Foster et. al. (1995) suggested that cycle cross-training can create positive muscular changes to aid running performance but not to the same degree as increasing one’s specific training. More recently, Smith (2012) conducted a study of cross-training benefits on the cardiovascular system of thirteen athletics athletes over six weeks. He concluded that his subjects displayed no significant differences in their running economy or VO2max results post cycle training. ‘Cross-training effects never exceed those induced by the sport-specific training mode… the principles of specificity of training tend to have greatest significance in the highly trained athlete.’ (Foster et. al., 1995)
White et. al. (2003) conducted a study to examine whether substituting 50% of run training volume with cycle cross-training would maintain the competitiveness of female distance runners over a five week recuperation phases. They noted that although there was a slight decrease in their 3000m times, there was no actual loss of aerobic performance.
Therefore, for the elite runners, this discussion of the most relevant literature suggests that nothing beats the specificity of running to run. During the height of the season and in the lead up to major races, it would be preferable that cycle cross-training is not used as a substitute to running training. The most positive effects of cycle training could be during the off-peak time or following injury. During these periods, cycle training may maintain previous aerobic performance up to around six weeks. Following this, a decrease in running function may occur.
So far we have focussed on the training effects in the elite athlete but what significance does this hold for us mere mortals? After all, cross-training is a widely used approach for structuring a training programme. For the general population, evidence suggests that cross-training may be highly beneficial in improving overall fitness. Similarly, cross-training may be an appropriate supplement when beginning running and during periods of overtraining or psychological fatigue, such as during periods of high intensity employment (Tanaka, 1994). Finding the right balance of cross-training to running is a matter of working through your goals and determining the importance of running outcomes. A good coach should be able to assist you with this.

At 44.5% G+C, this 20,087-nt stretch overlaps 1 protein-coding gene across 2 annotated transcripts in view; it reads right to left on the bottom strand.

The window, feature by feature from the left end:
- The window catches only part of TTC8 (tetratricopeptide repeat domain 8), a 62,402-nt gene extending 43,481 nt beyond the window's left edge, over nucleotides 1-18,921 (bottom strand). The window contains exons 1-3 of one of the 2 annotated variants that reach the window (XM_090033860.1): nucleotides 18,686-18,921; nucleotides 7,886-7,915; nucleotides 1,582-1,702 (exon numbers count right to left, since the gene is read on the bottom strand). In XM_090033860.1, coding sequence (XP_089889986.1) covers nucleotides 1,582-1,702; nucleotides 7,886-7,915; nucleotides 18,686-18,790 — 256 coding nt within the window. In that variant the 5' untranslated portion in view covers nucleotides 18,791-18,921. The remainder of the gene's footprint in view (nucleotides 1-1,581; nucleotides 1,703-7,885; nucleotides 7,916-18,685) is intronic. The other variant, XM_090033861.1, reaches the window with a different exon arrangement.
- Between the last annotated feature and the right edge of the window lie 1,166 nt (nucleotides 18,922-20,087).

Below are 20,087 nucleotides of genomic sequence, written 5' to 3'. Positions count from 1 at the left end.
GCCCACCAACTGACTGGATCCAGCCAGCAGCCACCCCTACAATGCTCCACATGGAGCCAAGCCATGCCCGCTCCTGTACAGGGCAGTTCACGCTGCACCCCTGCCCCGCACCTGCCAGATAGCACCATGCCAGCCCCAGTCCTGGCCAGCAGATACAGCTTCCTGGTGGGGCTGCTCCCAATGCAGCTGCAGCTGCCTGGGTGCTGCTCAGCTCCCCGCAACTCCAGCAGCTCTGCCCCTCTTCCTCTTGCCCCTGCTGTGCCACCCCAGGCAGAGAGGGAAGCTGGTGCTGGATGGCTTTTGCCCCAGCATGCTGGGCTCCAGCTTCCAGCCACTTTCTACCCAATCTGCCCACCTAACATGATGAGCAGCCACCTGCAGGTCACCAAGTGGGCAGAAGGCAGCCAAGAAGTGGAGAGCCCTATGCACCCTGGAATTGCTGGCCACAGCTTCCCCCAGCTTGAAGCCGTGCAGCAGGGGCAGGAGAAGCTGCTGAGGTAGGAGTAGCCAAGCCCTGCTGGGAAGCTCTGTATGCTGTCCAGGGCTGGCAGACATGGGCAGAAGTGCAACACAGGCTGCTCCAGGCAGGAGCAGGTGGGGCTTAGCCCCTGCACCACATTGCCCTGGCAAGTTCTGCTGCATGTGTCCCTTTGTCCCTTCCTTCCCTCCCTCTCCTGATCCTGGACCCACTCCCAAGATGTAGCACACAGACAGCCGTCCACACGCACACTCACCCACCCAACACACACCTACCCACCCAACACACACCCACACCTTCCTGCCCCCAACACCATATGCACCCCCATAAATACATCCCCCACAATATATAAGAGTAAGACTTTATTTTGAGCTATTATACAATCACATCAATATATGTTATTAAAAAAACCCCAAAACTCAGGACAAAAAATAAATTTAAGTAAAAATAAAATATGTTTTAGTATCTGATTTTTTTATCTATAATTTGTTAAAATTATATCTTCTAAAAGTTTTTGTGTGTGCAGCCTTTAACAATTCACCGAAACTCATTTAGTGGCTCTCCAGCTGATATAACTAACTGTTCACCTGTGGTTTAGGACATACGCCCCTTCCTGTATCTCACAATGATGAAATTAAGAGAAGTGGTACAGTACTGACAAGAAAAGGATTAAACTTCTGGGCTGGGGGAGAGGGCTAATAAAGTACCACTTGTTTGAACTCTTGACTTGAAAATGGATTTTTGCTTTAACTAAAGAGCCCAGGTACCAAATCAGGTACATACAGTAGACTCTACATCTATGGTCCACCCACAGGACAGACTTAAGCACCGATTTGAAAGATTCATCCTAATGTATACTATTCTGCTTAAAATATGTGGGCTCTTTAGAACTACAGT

Finally, if cycling is your main sport, the nature of the increased physical demands of running may actually lead to a positive effect on cycle performance.
Foster, C., Hector, L.L., Welsh, R., Schrager, M., Green, M.A., & Snyder, A.C. (1995). Effect of specific versus cross-training on running performance. European Journal of Applied Physiology and Occupational Physiology. 70(4), 367-372, DOI: 10.1007/BF00865035
Millet, G.P., Candau, R.B., Barbier, B., Busson, T., Rouillon, J.D., & Chatard, J.C. (2002). Modelling the transfers of training effects on performance in elite triathletes. International Journal of Sports Medicine. 23(1), 55-63. DOI: 10.1055/2-2002-19276
Millet, G.P., Vleck, V.E. & Bentley, D.J. 2009. Physiological differences between cycling and running: Lessons from triathletes. Sports Medicine; 39(3), 179-206
Smith, A. 2012. Effect of independent crank cycling training on running economy in collegiate distance runners (unpublished work).
Tanaka, H. (1994). Effects of cross-training. Transfer of training effects on VO2max between cycling, running and swimming. Sports Medicine 18(5), 330-339.
White, L.J., Dressendorfer, R.H., Muller, S.M., & Ferguson, M.A. 2003. Effectiveness of cycle cross-training between competitive seasons in female distance runners. The Journal of Strength and Conditioning Research. 17(2)